HS Icon Wood in chips, coniferous

440121 (Harmonized System 1992 for 6-digit)

World Trade (2018): $1.04B, Rnk 1978 / 4726

Top Exporter (2018): $296M, United States

Top Importer (2018): $248M, Japan

Product Complexity (2018): 0.068, Rnk 2502 / 4873

Export Growth (CAGR)(2017 - 2018): 19.8%, Rnk 1393 / 4726

Mean Tariff (2018): 4.35%, Rnk 4661 / 6538

Share of World Trade (2018): 0.0056%, Rnk 1978 / 4726

Overview:  This page contains the latest trade data of Wood in chips, coniferous. In 2018, Wood in chips, coniferous were the world's 1978th most traded product, with a total trade of $1.04B. Between 2017 and 2018 the exports of Wood in chips, coniferous grew by 19.8%, from  $865M to $1.04B. Trade in Wood in chips, coniferous represent 0.0056% of total world trade.

Exports: In 2018 the top exporters of Wood in chips, coniferous  were United States ($296M), Australia ($107M), Belarus ($76.7M), Russia ($76.5M), and Latvia ($75M).

Imports: In 2018 the top importers of Wood in chips, coniferous were Japan ($248M), Finland ($113M), Turkey ($98.1M), Sweden ($93.7M), and Canada ($81.2M).

Tariffs: In 2018 the average tariff for Wood in chips, coniferous was 4.35%, been the 4661 lowest tariff using the HS6 product classification.

The countries with the highest import tariffs for Wood in chips, coniferous are Zambia (36.3%), Sudan (35%), Cameroon (29.4%), Gabon (29.4%), and Chad (29.4%). The countries with the lowest tariffs are Ethiopia (0%), Kenya (0%), Mauritius (0%), Rwanda (0%), and Tanzania (0%).

Ranking: Wood in chips, coniferous ranks 2502nd in the Product Complexity Index (PCI).

Exporters and Importers

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Trade By Country

Top Origin (2018): United States, $296M

Top Destination (2018): Japan, $248M

Wood in chips, coniferous are the world's 1978th most traded product.

In 2018, the top exporters of Wood in chips, coniferous were United States ($296M), Australia ($107M), Belarus ($76.7M), Russia ($76.5M), and Latvia ($75M).

In 2018, the top importers of Wood in chips, coniferous were Japan ($248M), Finland ($113M), Turkey ($98.1M), Sweden ($93.7M), and Canada ($81.2M).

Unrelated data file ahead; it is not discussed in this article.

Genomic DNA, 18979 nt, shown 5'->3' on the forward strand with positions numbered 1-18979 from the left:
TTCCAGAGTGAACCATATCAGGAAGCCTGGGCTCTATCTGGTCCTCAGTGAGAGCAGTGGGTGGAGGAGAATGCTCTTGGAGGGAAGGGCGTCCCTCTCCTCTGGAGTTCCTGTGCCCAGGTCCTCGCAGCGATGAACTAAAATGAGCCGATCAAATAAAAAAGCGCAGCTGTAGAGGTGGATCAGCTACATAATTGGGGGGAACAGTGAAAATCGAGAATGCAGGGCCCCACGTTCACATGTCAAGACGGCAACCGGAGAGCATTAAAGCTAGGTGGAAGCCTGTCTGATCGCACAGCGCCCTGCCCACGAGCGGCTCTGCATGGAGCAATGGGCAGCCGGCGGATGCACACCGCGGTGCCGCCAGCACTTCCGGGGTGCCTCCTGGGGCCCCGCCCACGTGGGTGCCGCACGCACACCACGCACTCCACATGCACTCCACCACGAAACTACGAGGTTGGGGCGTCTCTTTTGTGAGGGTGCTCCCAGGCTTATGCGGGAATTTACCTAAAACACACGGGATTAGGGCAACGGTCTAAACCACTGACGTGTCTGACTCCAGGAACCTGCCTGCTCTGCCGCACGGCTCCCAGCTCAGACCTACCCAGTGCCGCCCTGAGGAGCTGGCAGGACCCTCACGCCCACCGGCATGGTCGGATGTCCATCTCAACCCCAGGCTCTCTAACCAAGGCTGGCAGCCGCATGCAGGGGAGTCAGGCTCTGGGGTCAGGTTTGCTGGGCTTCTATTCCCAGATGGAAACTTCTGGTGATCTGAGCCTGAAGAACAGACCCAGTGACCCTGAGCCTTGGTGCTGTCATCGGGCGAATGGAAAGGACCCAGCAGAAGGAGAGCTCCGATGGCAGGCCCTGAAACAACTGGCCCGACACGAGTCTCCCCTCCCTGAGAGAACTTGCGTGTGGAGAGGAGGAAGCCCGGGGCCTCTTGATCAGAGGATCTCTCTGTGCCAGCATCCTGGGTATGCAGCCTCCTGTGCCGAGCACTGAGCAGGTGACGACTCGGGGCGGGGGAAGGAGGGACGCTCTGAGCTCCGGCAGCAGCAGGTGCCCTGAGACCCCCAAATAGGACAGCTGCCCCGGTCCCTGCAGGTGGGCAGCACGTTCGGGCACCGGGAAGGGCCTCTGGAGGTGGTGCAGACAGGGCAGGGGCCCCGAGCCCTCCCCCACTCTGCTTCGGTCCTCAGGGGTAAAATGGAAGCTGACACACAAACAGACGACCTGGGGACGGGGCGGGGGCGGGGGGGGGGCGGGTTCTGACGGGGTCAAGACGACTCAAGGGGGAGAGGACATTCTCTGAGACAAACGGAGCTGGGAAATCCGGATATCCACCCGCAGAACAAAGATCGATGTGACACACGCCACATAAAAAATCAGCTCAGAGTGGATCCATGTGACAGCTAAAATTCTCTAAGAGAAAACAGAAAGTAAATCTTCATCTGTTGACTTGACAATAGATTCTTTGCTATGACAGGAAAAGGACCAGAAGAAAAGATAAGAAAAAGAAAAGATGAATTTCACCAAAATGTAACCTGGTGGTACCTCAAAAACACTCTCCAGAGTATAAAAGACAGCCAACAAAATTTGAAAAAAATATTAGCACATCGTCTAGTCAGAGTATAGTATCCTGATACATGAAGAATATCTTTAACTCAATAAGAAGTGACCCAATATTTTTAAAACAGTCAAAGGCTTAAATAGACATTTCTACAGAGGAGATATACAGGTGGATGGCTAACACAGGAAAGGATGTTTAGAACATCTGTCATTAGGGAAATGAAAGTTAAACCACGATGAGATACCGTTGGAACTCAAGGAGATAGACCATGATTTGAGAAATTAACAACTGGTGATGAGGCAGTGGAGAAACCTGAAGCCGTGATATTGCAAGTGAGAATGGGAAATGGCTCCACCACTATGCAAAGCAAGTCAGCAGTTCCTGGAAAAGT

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Market Dynamics

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Trade by country

Value

Top Origin Growth (2017 -  2018): Belarus, $47.4M

Top Destination Growth (2017 - 2018): Finland, $29.9M

Between 2017 and 2018, the exports of Wood in chips, coniferous grew the fastest in Belarus ($47.4M), United States ($41.4M), Venezuela ($25.6M), Latvia ($20.6M), and Australia ($17.1M).

Between 2017 and 2018, the fastest growing importers of Wood in chips, coniferous were Finland ($29.9M), Canada ($22.4M), Poland ($18.8M), Sweden ($15.8M), and Austria ($13.4M).

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Market Concentration

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Cumulative market share

This chart shows the evolution of the market concentration of exports of Wood in chips, coniferous.

In 2018,  market concentration measured using Shannon Entropy, was 3.95. This means that most of the exports of Wood in chips, coniferous are explained by 15 countries.

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TOP NET EXPORTER (2018): United States, $294M

TOP NET IMPORTER (2018): Japan, $248M

This map shows which countries export or import more of Wood in chips, coniferous. Each country is colored based on the difference in exports and imports of Wood in chips, coniferous during 2018.

In 2018, the countries that had a largest trade value in exports than in imports of Wood in chips, coniferous were United States ($294M), Australia ($106M), Belarus ($76.7M), Russia ($76.5M), and Latvia ($68.1M).

In 2018, the countries that had a largest trade value in imports than in exports of Wood in chips, coniferous were Japan ($248M), Finland ($105M), Turkey ($98M), Sweden ($79.7M), and Canada ($77.5M).

Trade Forecasts

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This section shows forecasts for total trade for Wood in chips, coniferous. The forecast is based in a long short-term memory model or LSTM constructed using yearly trade data.

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Import Tariffs

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In 2018, the average tariff for importing Wood in chips, coniferous was 4.35%.  The countries with the highest tariffs for importing Wood in chips, coniferous were Zambia (36.3%), Sudan (35%), Cameroon (29.4%), Gabon (29.4%), and Chad (29.4%).

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Product Complexity

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Diversification Frontier

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The Complexity-Relatedness diagram compares the risk and the strategic value of a product's potential export opportunities. Relatedness is predictive of the probability that a country increases its exports in a product. Complexity, is associated with higher levels of income, economic growth potential, lower income inequality, and lower emissions.